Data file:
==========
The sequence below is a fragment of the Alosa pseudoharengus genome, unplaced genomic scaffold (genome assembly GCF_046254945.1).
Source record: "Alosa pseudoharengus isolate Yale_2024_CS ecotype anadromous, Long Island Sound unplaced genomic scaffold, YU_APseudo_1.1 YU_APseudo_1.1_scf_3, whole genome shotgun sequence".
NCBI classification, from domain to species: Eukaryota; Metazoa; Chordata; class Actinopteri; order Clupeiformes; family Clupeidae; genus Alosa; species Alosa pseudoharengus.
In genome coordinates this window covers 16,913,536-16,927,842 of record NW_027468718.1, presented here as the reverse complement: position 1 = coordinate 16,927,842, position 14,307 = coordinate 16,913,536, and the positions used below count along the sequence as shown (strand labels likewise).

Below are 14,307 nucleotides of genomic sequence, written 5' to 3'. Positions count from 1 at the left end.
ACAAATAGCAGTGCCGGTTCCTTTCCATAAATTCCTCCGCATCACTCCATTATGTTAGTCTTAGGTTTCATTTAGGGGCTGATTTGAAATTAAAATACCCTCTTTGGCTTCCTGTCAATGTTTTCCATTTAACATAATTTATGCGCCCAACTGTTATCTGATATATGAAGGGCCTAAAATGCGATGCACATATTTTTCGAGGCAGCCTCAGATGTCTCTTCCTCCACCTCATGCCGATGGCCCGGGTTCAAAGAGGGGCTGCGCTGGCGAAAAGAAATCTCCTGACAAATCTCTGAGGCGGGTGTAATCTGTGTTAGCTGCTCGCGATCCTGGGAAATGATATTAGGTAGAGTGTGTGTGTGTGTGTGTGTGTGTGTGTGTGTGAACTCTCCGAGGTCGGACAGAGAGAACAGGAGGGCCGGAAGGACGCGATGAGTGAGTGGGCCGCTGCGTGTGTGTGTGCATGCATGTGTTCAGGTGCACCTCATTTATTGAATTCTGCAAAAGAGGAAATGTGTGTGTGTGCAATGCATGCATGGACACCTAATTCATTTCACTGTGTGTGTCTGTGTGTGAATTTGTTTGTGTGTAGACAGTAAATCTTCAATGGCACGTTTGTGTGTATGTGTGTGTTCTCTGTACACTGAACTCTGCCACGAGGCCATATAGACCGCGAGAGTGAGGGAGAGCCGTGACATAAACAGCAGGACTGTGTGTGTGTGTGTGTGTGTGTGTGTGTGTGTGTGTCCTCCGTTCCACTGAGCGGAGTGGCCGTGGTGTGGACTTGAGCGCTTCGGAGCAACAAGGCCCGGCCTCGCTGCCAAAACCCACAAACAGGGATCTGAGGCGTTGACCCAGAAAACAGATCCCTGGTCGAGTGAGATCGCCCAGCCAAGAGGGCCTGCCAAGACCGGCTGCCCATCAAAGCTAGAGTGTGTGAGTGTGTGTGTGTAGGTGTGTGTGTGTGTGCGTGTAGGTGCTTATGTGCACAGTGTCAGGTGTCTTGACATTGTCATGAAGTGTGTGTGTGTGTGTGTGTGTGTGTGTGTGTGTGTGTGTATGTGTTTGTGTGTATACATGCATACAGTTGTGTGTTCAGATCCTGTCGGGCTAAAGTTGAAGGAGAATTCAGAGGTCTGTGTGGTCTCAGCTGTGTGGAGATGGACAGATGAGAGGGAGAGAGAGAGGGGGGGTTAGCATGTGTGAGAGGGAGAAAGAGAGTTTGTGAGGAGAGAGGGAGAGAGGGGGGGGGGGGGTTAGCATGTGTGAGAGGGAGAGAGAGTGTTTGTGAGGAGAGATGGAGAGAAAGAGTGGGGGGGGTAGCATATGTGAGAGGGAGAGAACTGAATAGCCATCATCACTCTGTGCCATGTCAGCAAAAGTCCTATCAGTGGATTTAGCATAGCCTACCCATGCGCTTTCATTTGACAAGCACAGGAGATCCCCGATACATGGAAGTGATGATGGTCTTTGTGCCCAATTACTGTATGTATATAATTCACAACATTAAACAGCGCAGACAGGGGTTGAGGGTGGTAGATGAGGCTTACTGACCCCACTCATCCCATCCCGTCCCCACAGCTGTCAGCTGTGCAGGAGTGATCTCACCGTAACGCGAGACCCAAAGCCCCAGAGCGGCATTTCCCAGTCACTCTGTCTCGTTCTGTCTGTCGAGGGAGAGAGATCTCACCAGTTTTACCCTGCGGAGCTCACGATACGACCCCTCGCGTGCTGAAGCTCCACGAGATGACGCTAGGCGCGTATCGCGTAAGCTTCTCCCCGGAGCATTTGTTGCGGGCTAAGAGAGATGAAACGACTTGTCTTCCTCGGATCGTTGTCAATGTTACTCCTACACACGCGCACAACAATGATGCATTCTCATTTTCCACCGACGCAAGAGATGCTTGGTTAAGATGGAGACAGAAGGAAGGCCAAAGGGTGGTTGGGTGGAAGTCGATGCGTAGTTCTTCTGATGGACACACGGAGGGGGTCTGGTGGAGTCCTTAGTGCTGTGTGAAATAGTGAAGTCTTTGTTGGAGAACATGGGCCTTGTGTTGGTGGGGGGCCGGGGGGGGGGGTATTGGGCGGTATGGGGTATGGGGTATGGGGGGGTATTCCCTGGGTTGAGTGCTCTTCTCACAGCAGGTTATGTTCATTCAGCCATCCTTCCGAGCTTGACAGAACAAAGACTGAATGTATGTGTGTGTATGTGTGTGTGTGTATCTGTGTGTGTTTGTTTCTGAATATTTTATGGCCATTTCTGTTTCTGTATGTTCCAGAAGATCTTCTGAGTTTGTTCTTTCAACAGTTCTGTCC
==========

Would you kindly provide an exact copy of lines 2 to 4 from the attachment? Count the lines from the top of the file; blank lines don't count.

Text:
Source record: "Alosa pseudoharengus isolate Yale_2024_CS ecotype anadromous, Long Island Sound unplaced genomic scaffold, YU_APseudo_1.1 YU_APseudo_1.1_scf_3, whole genome shotgun sequence".
NCBI classification, from domain to species: Eukaryota; Metazoa; Chordata; class Actinopteri; order Clupeiformes; family Clupeidae; genus Alosa; species Alosa pseudoharengus.
In genome coordinates this window covers 16,913,536-16,927,842 of record NW_027468718.1, presented here as the reverse complement: position 1 = coordinate 16,927,842, position 14,307 = coordinate 16,913,536, and the positions used below count along the sequence as shown (strand labels likewise).